Social services officials in north Wales yesterday argued that his subsequent conviction and suspended sentence for assault - a Schedule One offence - meant police should have entered his name on a warning register and alerted the children's agencies.
However, a north Wales police spokeswoman said last night that criticism from the social services staff made little sense when Howard Hughes had been known to social services from an early age. She said that the police had had a good working relationship with social services, and that arrangements for working with other agencies had been tightened up across the country since 1981.
North Wales police are understood, however, to have interpreted the definition of Schedule One narrowly, applying it only to sex offenders.
After Hughes was found guilty, the judge at Chester Crown Court yesterday called for a change in the law to protect society against men like him. Recommending that Hughes should never be released, Mr Justice Curtis saidthat the country needed a statutory system of supervision and control. "Your crimes are every parent's nightmare. No girl is, or ever will be, safe from you."
The Home Office said later that the judge's recommendation about tighter supervision for paedophiles had already been addressed in a consultant document launched last month when Michael Howard, the Home Secretary, announced preliminary plans to set up a register of sex offenders.
Hughes had been the subject of complaint from various sources over the years. Among them, the Independent has learned, was the Llwyn Onn children's home in Colwyn Bay who told police that Hughes had contacted one of their boy residents. The boy had previously been a resident at Bryn Estyn, the children's home at the centre of the Clwyd child abuse scandal, where he had beenabused. Hughes himself spent 13 days in Bryn Estyn on the way to treatment at St Andrew's Hospital, Northampton, under the Mental Health Act.
"Social work staff were very worried about Hughes, who was hanging around the home," a senior social services source said yesterday. "They went to the police, who could have arrested him." Police did issue a warning, through their child protection team, last year, shortly before Sophie was killed at Llandudno in August.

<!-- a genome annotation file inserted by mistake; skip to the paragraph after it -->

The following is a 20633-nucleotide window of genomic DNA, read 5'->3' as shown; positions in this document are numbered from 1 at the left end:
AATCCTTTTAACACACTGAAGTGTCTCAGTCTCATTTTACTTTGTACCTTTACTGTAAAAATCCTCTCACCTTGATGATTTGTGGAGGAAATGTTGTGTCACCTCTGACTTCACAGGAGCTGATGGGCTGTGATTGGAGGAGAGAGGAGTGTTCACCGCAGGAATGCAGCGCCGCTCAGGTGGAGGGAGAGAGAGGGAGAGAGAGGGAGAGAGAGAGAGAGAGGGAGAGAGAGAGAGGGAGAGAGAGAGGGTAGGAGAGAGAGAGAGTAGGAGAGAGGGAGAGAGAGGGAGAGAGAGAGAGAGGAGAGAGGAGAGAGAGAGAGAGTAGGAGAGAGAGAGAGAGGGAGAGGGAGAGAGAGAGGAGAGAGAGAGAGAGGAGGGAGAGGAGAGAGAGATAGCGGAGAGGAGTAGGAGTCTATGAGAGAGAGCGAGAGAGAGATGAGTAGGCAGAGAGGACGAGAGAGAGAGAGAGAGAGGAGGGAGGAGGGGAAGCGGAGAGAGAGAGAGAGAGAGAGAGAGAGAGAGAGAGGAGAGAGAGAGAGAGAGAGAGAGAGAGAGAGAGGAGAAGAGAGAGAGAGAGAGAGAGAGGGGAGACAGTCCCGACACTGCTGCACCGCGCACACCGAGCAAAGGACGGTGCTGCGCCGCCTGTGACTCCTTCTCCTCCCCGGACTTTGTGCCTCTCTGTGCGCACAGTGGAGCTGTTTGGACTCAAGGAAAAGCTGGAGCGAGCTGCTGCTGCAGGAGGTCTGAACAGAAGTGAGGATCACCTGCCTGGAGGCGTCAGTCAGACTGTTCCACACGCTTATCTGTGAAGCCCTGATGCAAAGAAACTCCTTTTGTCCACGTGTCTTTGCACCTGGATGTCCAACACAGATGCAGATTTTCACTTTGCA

The social workers argue that the police should have maintained a vigil instead.
In the close-knit community of Colwyn Bay where he grew up, Hughes was known as "Mad Howard". The son of Rene and Gerald, a successful and well- respected businessman, he had been difficult from an early age and shown signs of emotional insecurity. A chromosomal abnormality had left him exceptionally tall, at 6ft 8ins. Shortly after his 10th birthday he had been sent to a special school for children with behavioural problems in Derbyshire. His parents paid for private tuition, but he was never to gain any qualifications.
Hughes' peers spoke of his violent tendencies even as a youth. "He was always in fights with people much older than him," one said. "He was always killing things, like small animals. Everyone knew his reputation - you didn't mess with him."
He was obsessed with children. In the mid-Eighties he approached a girl, thought to be 11 or 12, in some woods for sex. In 1993, a 15-year-old alleged she was assaulted by him with intent to rape, and an 11-year-old claimed he spied on her. Last year, two witnesses spoke of indecent suggestions being made to them, and a 15-year-old girl was threatened with rape.
Detective Superintendent Eric Jones confirmed Hughes had been closely watched since 1981, but added: "I have had a look at the papers we have in relation to Howard Hughes and I am quite happy in my own mind that everything that could have been done at various stages was done."
Malcolm King, policy and resources chairman at Wrexham Borough Council and former chair of Clywd social services, said: "It appears that this person was known to all the agencies in Colwyn Bay for many years and it must give everybody the greatest cause for concern that he had been on the loose for so long. If we dealt with the issue of Schedule One offenders differently, maybe this would not have happened."
Mr King also sits on the North Wales Police Authority, and plans to raise the Hughes case at its next meeting.Reuse content